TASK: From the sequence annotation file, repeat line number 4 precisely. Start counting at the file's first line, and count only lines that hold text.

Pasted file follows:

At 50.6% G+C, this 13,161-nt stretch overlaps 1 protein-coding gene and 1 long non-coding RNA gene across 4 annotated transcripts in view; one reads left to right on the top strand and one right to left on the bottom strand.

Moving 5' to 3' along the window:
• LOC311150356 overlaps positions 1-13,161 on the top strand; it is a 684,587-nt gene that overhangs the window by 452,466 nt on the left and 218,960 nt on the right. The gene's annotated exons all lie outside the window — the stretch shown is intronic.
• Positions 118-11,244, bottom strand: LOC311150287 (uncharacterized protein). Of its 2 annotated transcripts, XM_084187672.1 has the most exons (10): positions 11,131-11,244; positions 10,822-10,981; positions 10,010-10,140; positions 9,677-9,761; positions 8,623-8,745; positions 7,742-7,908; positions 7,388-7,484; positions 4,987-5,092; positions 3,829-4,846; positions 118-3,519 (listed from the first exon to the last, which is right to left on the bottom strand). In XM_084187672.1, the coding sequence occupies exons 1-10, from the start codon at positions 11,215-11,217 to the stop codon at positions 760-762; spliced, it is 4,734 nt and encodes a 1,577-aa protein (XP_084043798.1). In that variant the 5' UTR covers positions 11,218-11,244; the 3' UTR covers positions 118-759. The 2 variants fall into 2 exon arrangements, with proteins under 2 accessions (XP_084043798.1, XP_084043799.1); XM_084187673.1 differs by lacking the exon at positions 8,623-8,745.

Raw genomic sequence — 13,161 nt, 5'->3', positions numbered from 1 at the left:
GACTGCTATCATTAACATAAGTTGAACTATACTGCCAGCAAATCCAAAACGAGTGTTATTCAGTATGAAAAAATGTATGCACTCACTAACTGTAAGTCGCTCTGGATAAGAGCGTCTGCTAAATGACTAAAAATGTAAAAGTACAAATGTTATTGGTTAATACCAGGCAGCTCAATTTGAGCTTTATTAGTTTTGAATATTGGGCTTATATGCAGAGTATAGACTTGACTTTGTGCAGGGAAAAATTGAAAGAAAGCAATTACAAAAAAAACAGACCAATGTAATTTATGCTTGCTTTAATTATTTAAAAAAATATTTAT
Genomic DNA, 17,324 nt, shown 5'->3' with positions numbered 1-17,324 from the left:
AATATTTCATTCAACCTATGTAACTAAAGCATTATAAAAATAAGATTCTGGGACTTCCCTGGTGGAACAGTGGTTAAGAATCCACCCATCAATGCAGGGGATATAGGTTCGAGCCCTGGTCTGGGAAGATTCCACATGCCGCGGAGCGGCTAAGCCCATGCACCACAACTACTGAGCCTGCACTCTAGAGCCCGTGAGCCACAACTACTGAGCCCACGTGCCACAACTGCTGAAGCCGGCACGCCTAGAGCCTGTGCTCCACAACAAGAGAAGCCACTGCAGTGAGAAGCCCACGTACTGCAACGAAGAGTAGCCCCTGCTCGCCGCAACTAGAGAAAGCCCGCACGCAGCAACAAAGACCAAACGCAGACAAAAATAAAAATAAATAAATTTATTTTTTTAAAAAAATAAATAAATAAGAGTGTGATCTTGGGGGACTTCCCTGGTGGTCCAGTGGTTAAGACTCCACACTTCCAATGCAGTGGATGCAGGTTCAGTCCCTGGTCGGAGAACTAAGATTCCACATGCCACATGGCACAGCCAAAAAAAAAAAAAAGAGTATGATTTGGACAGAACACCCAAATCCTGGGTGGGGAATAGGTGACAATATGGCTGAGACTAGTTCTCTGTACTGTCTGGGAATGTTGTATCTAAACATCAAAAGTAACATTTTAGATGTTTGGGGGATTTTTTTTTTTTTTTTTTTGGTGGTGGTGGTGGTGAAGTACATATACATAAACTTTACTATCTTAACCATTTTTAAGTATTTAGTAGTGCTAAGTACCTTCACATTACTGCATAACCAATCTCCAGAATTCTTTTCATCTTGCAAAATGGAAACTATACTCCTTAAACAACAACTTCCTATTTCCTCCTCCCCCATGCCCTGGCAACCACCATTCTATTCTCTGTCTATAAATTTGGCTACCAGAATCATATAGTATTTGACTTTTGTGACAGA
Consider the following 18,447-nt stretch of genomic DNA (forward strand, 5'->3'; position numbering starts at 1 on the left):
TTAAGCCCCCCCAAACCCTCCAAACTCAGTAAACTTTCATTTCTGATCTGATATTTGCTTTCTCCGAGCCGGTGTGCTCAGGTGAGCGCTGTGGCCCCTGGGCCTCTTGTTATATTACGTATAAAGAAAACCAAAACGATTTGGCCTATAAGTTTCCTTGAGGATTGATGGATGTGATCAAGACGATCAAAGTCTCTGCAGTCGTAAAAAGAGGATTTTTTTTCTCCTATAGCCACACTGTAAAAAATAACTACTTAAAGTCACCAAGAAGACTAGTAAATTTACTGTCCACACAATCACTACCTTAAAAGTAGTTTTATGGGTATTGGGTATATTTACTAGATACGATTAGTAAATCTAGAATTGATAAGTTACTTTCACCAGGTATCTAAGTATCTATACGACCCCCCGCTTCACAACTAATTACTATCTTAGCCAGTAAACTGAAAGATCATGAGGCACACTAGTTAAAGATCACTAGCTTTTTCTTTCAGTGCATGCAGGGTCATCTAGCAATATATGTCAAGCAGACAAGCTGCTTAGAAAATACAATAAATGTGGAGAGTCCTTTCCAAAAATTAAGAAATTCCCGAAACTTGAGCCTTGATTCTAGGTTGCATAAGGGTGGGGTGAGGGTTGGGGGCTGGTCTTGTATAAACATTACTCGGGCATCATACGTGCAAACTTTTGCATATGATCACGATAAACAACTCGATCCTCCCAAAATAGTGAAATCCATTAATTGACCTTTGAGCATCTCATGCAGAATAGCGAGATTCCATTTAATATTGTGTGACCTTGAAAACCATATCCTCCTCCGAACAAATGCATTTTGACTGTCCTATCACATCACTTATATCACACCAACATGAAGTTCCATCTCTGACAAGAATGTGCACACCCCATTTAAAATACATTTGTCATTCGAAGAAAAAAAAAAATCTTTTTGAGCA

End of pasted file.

• Positions 118-11,244, bottom strand: LOC311150287 (uncharacterized protein). Of its 2 annotated transcripts, XM_084187672.1 has the most exons (10): positions 11,131-11,244; positions 10,822-10,981; positions 10,010-10,140; positions 9,677-9,761; positions 8,623-8,745; positions 7,742-7,908; positions 7,388-7,484; positions 4,987-5,092; positions 3,829-4,846; positions 118-3,519 (listed from the first exon to the last, which is right to left on the bottom strand). In XM_084187672.1, the coding sequence occupies exons 1-10, from the start codon at positions 11,215-11,217 to the stop codon at positions 760-762; spliced, it is 4,734 nt and encodes a 1,577-aa protein (XP_084043798.1). In that variant the 5' UTR covers positions 11,218-11,244; the 3' UTR covers positions 118-759. The 2 variants fall into 2 exon arrangements, with proteins under 2 accessions (XP_084043798.1, XP_084043799.1); XM_084187673.1 differs by lacking the exon at positions 8,623-8,745.